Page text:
Howard to Sheldon: I thought you didn’t like Facebook anymore
Sheldon: Oh!, don’t be silly. I am a fan of anything that tries to replace actual human contact
Unless one is a neurotic and crazy genius with an IQ of 187 or more it is likely that they will not share the opinion of Sheldon Cooper. However, super-smart individuals despite their various degrees of success in life have a knack for being right most of the times. To Sheldon’s credit his assessment of Facebook, as a means to make ‘real friends‘ is quite accurate. In fact most of you reading this are likely to have a large number of ‘friends‘ on Facebook whom you have never met or perhaps just met on one or two occasions in the past.
The social media revolution and the immense success of Facebook, Twitter and LinkedIn over the last five years has led to tremendous growth and differentiation in this area. There are more than a 150 niche social networking sites today designed to help you find people who share any one of your many interests. These can range from a desire to learn more about business school to meeting people who love traveling, to sharing any great dishes that catch your fancy. We term these communities as ‘Specialist Social Networks‘ and while there is a great amount of variety to them, only a few do a good job of giving real meaning to social networking.
A true social network is one which not only allows you to stay in touch with people and communicate with them online, but also offline. One such community that has been around for more than four years and has close to half a million members worldwide is InterNations. Self described as a community of ‘Expatriates and Global Minds‘, InterNations is a global expat network and one of the most well known among people who live/have lived and worked outside their home countries. What makes InterNations unique is that the business is built on philanthropic principles and pursues a local approach to global networking. InterNations even today is an invitation-only network whose members are organized into local communities spread all over the world (e.g: expats in Delhi, expats in Rio De Janerio etc).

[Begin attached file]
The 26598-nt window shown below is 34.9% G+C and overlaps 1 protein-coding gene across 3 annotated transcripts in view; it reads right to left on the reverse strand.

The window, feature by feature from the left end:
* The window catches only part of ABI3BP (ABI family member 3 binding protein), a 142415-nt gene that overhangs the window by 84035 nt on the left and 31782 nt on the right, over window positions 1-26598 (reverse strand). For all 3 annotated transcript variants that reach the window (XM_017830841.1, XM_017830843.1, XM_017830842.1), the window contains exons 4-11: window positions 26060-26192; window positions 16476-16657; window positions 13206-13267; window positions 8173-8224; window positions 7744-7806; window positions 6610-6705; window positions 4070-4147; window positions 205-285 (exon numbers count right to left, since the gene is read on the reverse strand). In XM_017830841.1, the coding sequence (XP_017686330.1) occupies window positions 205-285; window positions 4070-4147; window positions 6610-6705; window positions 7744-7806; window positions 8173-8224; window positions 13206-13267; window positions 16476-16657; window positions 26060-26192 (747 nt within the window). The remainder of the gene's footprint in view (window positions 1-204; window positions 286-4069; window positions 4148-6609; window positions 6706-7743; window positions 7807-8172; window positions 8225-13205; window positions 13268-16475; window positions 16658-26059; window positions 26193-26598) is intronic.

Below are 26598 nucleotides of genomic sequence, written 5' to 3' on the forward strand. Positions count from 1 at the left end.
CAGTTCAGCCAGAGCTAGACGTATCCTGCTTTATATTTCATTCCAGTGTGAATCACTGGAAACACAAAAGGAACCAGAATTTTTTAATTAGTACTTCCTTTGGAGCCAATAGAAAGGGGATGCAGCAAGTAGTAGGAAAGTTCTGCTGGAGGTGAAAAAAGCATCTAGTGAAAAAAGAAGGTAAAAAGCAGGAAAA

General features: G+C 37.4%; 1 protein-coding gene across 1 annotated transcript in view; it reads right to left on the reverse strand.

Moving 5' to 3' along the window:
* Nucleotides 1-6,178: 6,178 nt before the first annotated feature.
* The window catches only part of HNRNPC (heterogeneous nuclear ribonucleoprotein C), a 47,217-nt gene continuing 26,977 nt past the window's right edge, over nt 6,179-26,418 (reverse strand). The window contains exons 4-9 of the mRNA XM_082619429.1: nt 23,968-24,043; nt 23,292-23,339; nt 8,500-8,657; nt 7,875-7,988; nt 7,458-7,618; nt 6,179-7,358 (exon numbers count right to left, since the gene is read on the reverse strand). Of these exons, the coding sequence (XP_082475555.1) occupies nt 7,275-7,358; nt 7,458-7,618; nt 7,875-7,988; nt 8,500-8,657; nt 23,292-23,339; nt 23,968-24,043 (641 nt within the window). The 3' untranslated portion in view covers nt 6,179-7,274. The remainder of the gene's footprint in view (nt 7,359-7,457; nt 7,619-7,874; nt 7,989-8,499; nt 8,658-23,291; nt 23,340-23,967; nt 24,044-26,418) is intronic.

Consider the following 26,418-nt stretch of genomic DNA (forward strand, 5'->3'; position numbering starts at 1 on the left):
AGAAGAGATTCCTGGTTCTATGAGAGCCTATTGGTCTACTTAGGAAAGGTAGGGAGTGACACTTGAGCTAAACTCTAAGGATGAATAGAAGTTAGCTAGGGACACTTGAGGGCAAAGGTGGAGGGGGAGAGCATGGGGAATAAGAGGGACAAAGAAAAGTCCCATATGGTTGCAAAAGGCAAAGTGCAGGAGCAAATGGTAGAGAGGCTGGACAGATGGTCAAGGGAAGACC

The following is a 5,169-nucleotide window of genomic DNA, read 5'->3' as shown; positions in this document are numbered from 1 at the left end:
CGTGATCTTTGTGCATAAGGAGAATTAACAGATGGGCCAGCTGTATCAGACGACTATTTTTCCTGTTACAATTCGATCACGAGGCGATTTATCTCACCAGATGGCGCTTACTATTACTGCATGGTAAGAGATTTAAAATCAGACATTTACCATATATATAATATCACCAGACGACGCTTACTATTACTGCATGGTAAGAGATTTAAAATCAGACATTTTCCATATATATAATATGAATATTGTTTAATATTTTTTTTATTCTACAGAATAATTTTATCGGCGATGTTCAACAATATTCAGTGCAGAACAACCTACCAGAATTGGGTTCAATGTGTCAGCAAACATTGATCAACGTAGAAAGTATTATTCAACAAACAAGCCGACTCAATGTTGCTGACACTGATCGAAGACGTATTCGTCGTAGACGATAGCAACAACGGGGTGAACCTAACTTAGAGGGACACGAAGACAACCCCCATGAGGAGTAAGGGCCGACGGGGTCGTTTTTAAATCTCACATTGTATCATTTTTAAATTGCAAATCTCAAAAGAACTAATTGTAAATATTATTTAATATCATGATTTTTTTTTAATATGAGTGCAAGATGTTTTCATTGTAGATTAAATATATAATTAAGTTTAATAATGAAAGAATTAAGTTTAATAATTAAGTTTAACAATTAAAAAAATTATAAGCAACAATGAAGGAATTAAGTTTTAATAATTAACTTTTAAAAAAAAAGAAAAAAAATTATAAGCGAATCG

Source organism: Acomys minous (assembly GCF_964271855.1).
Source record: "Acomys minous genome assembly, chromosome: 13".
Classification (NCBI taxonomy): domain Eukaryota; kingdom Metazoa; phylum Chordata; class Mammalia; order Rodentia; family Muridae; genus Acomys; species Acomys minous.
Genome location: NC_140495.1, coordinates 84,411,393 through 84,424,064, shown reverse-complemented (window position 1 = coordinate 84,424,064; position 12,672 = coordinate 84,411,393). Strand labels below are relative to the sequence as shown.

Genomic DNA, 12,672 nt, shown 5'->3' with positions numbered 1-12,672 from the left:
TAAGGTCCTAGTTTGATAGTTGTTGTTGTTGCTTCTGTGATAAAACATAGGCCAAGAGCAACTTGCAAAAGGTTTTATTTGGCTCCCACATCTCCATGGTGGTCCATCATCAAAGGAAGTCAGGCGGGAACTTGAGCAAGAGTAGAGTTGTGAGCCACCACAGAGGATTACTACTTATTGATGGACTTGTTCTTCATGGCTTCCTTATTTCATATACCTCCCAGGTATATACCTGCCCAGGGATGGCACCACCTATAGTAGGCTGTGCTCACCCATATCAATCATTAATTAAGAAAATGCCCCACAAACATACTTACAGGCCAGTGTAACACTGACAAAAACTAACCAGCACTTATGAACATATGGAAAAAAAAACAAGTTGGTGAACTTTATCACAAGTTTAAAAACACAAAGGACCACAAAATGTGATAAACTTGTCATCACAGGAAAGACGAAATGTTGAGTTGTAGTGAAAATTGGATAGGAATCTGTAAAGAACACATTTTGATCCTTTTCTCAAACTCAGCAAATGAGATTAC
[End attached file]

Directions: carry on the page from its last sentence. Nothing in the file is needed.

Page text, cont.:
The online network provides personalized pages relevant to your current location and the ability to search other members in your region. Each local community also has an ambassador who organizes offline networking through monthly get-togethers at some of the finest venues of the city. One of the unique aspects of the community that easily comes across through its members is their love for traveling and meeting new people. Walk into any of their monthly gatherings and you can easily mingle with the diverse crowds by discussing your travel experiences in different parts of the world.
InterNations is the idea of Christian Leifeld, Philipp von Plato and Malte Zeeck. Building upon their work experience in international management consultancies and media companies, Christian, Malte and Philipp decided to set up InterNations to make living abroad easier. DelhiPlanet caught up with Malte to learn more about this global expat network in an exclusive interview
DelhiPlanet (DP): Please tell us about yourself and your journey to discovering the idea of Internations and making it a true global expat network.
Malte Zeeck (MZ): I love travelling and discovering new countries and different cultures. It was probably my high school year in the United States that gave me the travel bug, and I havenâ€™t looked back since. I studied economics and film at universities in Switzerland, Italy, and Brazil and also worked as a flight attendant to explore even more corners of the world! After graduating, I ventured into the world of TV journalism and did documentaries in various countries, such as India, Brazil and Spain. All this later played into the idea for InterNations.